It seems that blog posts and Twitter postings can be fed into Linkedin - it must be worth finding out how they all interact.


Here I am on flickr - - I pay $25 a year for a 'professional' account and that is a bargain for what I get which above all else is the ability to backup, in minimal compression high resolution .jpg, any photo I wish.

What I like about Flickr is the huge control it gives me over access to photos. I can hide from everyone any or all my photos if I wish. Or share certain images with 'friends' or 'family' groups only. And even if I've uploaded a high resolution version for safekeeping I can ensure that only a 500px version is viewable by the public.

Many see the social element of Flickr as the giving and taking of comments on images. And indeed there are many images with lots of praise simply because the photographer has gone out of his way to praise many others. So I can connect with other photographers but I'm not quite sure where that aspect will get me.

Flickr can pull in IPTC info to create tags so the images get found in searches. Indeed, I've had contacts in respect of the limited number of stock photos on the site but no sales. In fact there's more interest here than on photoshelter despite rather fewer images for a shorter period of time.


Worth a mention because they would like me to convert my basic $9.99 per month account into something costing there times that as a centrepiece for everything, including it seems social networking. And their paper is very helpful.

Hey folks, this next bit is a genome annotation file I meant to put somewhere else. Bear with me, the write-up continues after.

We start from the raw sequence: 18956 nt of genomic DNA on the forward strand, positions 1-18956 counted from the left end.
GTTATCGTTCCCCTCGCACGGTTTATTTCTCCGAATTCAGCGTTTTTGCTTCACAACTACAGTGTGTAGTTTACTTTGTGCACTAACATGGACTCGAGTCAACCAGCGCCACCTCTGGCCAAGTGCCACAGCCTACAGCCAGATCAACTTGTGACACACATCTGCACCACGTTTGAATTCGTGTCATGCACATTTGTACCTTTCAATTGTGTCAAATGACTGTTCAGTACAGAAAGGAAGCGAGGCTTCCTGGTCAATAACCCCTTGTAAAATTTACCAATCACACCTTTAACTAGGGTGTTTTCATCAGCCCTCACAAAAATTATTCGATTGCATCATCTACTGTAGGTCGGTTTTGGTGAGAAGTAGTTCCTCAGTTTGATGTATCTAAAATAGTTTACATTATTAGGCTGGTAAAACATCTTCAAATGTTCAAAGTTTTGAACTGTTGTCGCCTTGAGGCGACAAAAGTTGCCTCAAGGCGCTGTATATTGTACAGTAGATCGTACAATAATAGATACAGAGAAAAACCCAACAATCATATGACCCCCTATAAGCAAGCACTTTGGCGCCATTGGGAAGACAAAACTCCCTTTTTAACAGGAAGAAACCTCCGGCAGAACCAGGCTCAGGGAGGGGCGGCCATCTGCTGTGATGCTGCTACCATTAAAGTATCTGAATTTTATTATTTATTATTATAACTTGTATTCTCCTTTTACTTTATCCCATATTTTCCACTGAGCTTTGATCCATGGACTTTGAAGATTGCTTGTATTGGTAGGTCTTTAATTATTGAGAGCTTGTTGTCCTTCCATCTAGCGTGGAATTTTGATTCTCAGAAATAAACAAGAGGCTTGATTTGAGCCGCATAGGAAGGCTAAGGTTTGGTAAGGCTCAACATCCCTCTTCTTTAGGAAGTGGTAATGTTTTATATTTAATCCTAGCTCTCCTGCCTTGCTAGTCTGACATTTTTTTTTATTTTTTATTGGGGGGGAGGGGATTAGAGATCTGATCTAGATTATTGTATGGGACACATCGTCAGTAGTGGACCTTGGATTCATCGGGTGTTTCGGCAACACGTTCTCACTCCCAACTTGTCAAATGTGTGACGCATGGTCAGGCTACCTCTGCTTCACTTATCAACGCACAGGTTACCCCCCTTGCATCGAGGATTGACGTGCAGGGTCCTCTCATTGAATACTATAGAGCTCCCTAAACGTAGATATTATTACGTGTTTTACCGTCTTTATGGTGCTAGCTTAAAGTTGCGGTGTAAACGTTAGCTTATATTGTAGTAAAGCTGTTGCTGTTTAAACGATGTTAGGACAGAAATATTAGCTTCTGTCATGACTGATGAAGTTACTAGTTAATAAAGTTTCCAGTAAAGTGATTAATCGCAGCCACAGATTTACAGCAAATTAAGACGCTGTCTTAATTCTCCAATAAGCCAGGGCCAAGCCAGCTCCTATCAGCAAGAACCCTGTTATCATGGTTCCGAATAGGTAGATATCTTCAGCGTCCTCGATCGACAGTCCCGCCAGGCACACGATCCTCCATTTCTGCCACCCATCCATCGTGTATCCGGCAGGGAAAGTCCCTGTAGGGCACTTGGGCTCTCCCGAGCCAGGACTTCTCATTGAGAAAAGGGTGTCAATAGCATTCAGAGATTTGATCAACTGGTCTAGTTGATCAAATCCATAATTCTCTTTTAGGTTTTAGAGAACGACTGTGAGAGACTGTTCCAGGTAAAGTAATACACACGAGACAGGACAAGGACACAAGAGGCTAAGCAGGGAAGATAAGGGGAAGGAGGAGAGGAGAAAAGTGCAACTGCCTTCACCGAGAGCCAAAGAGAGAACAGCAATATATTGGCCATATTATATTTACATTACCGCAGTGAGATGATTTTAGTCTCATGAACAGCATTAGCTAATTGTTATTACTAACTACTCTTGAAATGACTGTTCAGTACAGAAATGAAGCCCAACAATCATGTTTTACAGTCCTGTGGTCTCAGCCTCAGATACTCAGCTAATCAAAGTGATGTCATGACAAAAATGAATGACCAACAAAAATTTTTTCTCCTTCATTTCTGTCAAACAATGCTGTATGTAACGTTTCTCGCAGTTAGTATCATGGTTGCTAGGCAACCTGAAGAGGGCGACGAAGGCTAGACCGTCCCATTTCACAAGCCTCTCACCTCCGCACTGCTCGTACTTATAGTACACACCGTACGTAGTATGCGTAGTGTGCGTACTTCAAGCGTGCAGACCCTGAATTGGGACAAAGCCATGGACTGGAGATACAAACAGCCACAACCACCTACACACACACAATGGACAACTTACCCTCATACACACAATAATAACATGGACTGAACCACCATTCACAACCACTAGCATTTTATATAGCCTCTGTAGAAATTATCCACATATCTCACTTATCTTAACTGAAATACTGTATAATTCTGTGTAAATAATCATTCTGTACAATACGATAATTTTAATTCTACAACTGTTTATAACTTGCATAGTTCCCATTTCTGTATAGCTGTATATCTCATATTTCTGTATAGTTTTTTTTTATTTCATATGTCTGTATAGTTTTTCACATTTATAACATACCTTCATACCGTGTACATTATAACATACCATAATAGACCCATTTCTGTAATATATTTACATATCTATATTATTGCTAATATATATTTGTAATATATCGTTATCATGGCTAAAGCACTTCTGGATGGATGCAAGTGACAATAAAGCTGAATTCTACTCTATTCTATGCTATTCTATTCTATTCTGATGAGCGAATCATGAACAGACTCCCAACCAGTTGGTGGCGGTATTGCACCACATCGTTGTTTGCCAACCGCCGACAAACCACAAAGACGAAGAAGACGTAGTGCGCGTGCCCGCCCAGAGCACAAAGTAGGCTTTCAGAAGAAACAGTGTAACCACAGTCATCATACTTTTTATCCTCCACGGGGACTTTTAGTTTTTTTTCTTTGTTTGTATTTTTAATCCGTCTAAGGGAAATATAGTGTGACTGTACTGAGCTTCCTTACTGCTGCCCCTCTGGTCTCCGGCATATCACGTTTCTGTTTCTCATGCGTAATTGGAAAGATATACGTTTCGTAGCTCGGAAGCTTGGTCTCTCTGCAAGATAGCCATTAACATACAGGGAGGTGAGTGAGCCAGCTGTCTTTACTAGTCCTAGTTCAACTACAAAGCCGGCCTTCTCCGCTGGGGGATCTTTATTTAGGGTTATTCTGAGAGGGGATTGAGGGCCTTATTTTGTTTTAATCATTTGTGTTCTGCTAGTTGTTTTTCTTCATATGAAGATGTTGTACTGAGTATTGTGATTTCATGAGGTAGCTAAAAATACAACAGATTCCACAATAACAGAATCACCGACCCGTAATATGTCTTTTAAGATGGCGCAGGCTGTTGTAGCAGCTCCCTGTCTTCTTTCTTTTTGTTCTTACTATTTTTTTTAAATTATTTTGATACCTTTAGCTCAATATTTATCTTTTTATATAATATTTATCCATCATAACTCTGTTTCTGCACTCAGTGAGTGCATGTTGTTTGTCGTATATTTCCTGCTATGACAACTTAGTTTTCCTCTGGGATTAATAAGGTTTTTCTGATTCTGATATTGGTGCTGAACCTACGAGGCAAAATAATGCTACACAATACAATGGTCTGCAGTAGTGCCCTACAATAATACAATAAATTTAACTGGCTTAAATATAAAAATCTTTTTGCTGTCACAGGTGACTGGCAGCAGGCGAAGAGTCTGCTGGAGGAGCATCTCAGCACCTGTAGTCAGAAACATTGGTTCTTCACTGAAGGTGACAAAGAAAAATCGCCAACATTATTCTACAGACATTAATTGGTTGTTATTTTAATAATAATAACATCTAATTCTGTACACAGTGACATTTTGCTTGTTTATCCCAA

With photoshelter, everything is nicely presented but I'm still not convinced. Clunky old photoconnect seems to do the SEO business and that and Light Touch shall continue for now to be the main online presences. When photoshelter is a little less USA-centric especially providing a base for print sales to the UK and not just America (three options, we just want one!) then I might be sold.

So is this a plan? Not in detail, no, I need to learn more from using these social media. Not a plan maybe, but a statement of intent.

And there are no targets set, although if I don't get one new client directly recruited from the Facebook, Twitter, LinkedIn axis then I'll be very disappointed. Similarly if the number of unique new visitors to each of photoconnect and Light Touch from search engines does not double I'll think of these efforts as a failure. There, I have targets!